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Nick Modesti: Keeping It Consistent

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Despite what some people may say, not everyone wants a good old-fashioned phone call to handle business. A Twilio poll discovered that 89 percent of customers prefer doing business through text messaging. And the proverbial icing on the cake: most mobile users respond to text messages within 19 seconds of receiving them and a whopping 70 percent reply within five minutes of a notification. The speed at which we do business is far more rapid than it was in 2012, and what’s better, customers are willing to receive messages from businesses.

This communication breakthrough is new. It wasn’t until the pandemic that consumers shifted their texting habits from predominantly person-to-person to person-to-business. The need to connect with health care providers, delivery services, and other businesses made mobile phones an all-access communication tool. Push notifications have been used to set and confirm health care appointments, order prescription medicine, and pay bills. 

Today, people want to maintain that same speed and convenience. On top of that, they want to spend money with businesses they can trust and that care about the community they serve. Modesti’s Car Care Center in Culver City, California, checks all the boxes.


Convenience

Nick Modesti says engaging customers on their mobile phones saves valuable shop time and is one of the services they have adopted over the last decade to help improve communication between the customer and the shop. Whereas in the past they may have had to wait hours before hearing from a customer in order to advance a repair or hear back after an update, they now get responses within minutes.

The shop uses a text messaging service to manage its texts and digital inspections. Modesti likes the read receipts which confirm that his text was delivered and viewed. It’s a way of communicating that he couldn’t imagine 10 years ago.

“I can see on our computer when they look at their inspection. A message pops up that they viewed it,” he says. “[Texting] has opened up communications quite a bit because now we can remind them of their services, tell them their cars are ready, text them the inspection we did on their car so they can see it all on their phone. That is a lot different than a [making] phone call and leaving a message and waiting for them to call you back.”

Modesti is sold on marketing and communicating via mobile phones. He encourages more shop owners to get on board.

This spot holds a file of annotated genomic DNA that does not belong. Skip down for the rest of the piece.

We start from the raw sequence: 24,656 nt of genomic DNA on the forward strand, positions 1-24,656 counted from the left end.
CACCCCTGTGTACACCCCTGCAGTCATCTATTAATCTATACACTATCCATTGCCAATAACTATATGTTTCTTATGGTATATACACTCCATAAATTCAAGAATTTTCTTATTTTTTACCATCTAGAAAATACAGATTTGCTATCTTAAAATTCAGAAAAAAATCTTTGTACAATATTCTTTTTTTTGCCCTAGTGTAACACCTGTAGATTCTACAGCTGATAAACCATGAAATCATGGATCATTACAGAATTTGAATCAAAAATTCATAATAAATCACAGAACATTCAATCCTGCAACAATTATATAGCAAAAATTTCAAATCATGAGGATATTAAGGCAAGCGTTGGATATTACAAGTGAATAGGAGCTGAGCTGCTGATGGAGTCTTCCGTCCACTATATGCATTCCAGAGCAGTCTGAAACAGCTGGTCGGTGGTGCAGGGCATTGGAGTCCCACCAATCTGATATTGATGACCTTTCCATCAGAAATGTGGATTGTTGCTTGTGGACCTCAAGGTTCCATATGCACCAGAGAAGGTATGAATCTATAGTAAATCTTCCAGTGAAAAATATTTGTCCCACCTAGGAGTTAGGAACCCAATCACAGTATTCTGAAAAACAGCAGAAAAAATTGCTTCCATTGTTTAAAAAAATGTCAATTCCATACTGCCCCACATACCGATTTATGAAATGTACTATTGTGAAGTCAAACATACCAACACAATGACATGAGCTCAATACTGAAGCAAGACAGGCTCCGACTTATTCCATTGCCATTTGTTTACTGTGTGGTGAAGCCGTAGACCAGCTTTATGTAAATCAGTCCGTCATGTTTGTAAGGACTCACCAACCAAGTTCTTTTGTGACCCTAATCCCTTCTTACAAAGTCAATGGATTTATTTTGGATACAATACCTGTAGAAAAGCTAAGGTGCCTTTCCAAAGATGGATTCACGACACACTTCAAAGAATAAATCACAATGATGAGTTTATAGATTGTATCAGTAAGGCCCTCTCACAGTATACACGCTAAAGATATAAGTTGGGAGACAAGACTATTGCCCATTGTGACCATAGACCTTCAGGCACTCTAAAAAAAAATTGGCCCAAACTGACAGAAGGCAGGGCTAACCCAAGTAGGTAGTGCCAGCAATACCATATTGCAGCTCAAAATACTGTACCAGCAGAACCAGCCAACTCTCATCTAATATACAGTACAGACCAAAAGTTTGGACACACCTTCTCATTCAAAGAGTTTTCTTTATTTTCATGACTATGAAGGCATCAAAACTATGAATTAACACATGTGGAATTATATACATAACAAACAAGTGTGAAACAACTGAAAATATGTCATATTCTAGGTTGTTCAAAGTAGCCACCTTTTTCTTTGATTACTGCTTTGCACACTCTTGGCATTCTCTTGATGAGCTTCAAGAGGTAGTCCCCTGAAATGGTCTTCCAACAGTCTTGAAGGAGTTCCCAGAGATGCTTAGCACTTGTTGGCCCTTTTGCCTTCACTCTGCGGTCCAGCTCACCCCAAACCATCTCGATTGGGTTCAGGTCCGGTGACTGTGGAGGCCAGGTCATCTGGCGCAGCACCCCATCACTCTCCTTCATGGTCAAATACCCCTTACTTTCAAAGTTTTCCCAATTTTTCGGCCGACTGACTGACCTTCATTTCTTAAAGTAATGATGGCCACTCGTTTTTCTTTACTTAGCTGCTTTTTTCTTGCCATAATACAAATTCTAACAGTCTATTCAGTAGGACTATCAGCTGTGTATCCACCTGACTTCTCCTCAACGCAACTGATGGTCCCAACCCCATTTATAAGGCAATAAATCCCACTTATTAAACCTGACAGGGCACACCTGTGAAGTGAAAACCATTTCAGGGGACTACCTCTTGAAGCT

“If you're not texting, or don't have a program for that, it would really help a shop,” he says.


Care

Modesti’s uses warranties to boost consumer loyalty and confidence. The services covered under its warranties can be redeemed anywhere in the United States, which eases the minds of consumers who get repair work done at the shop.

“Ten years ago, I think we were offering a 2-year, 24,000-mile warranty. Now we're offering a 3-year, 36,000-mile warranty on most things and that's something we joined in with TechNet through Worldpac. We have a national warranty if a customer drives across the country and something goes wrong. [If] it's under warranty, then they've got somebody over on the other side of the country that they can take their car to. It’s nice for us, because the shop over there calls TechNet, and they take care of it. It’s a nice feature,” says Modesti.


Consciousness

Modesti says being environmentally conscious and running a clean operation has always been part of his DNA. Fluids drained are recycled and waste is carried from the shop by certified, state-approved haulers. Batteries are safely replaced and exchanged and wastewater from parts cleaning is recycled. These simple acts earned the shop a Good Earthkeeping Award from the city of Los Angeles.

“Think about it, what's the perception of repair shops? Greasy? Dirty? When we built this place, we purposely built it in such a way that the customer doesn’t see grease, and if they walk into the back of the shop, they're not going to see a grease pit. They're going to see a clean shop. Trying to be environmentally conscious about what we do,” Modesti says. “We want to run a clean shop. We're not dumping stuff down in the alley or down the gutter. And I think most shops are in that same category.” 

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